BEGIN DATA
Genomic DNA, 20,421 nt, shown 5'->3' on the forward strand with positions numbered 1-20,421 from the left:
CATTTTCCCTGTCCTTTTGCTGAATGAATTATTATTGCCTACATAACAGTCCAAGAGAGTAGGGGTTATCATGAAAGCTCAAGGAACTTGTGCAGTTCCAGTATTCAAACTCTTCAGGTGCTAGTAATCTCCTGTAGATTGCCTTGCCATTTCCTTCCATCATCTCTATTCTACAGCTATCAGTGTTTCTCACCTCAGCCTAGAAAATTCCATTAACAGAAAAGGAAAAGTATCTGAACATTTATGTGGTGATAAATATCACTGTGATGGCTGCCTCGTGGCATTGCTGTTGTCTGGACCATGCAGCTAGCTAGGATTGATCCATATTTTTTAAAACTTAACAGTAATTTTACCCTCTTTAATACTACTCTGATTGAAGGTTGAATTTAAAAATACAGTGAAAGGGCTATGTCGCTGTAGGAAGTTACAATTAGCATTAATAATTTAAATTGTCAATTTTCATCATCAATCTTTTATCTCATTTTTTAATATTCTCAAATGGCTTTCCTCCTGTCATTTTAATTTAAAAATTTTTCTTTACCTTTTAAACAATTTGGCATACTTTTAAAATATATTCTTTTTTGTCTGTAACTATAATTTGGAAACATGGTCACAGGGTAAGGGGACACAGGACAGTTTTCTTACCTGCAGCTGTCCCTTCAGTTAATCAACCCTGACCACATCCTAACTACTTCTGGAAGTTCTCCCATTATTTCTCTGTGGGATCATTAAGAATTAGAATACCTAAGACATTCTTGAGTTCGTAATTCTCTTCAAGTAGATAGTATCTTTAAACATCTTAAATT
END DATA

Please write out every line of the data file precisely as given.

Genomic DNA, 20,421 nt, shown 5'->3' on the forward strand with positions numbered 1-20,421 from the left:
CATTTTCCCTGTCCTTTTGCTGAATGAATTATTATTGCCTACATAACAGTCCAAGAGAGTAGGGGTTATCATGAAAGCTCAAGGAACTTGTGCAGTTCCAGTATTCAAACTCTTCAGGTGCTAGTAATCTCCTGTAGATTGCCTTGCCATTTCCTTCCATCATCTCTATTCTACAGCTATCAGTGTTTCTCACCTCAGCCTAGAAAATTCCATTAACAGAAAAGGAAAAGTATCTGAACATTTATGTGGTGATAAATATCACTGTGATGGCTGCCTCGTGGCATTGCTGTTGTCTGGACCATGCAGCTAGCTAGGATTGATCCATATTTTTTAAAACTTAACAGTAATTTTACCCTCTTTAATACTACTCTGATTGAAGGTTGAATTTAAAAATACAGTGAAAGGGCTATGTCGCTGTAGGAAGTTACAATTAGCATTAATAATTTAAATTGTCAATTTTCATCATCAATCTTTTATCTCATTTTTTAATATTCTCAAATGGCTTTCCTCCTGTCATTTTAATTTAAAAATTTTTCTTTACCTTTTAAACAATTTGGCATACTTTTAAAATATATTCTTTTTTGTCTGTAACTATAATTTGGAAACATGGTCACAGGGTAAGGGGACACAGGACAGTTTTCTTACCTGCAGCTGTCCCTTCAGTTAATCAACCCTGACCACATCCTAACTACTTCTGGAAGTTCTCCCATTATTTCTCTGTGGGATCATTAAGAATTAGAATACCTAAGACATTCTTGAGTTCGTAATTCTCTTCAAGTAGATAGTATCTTTAAACATCTTAAATT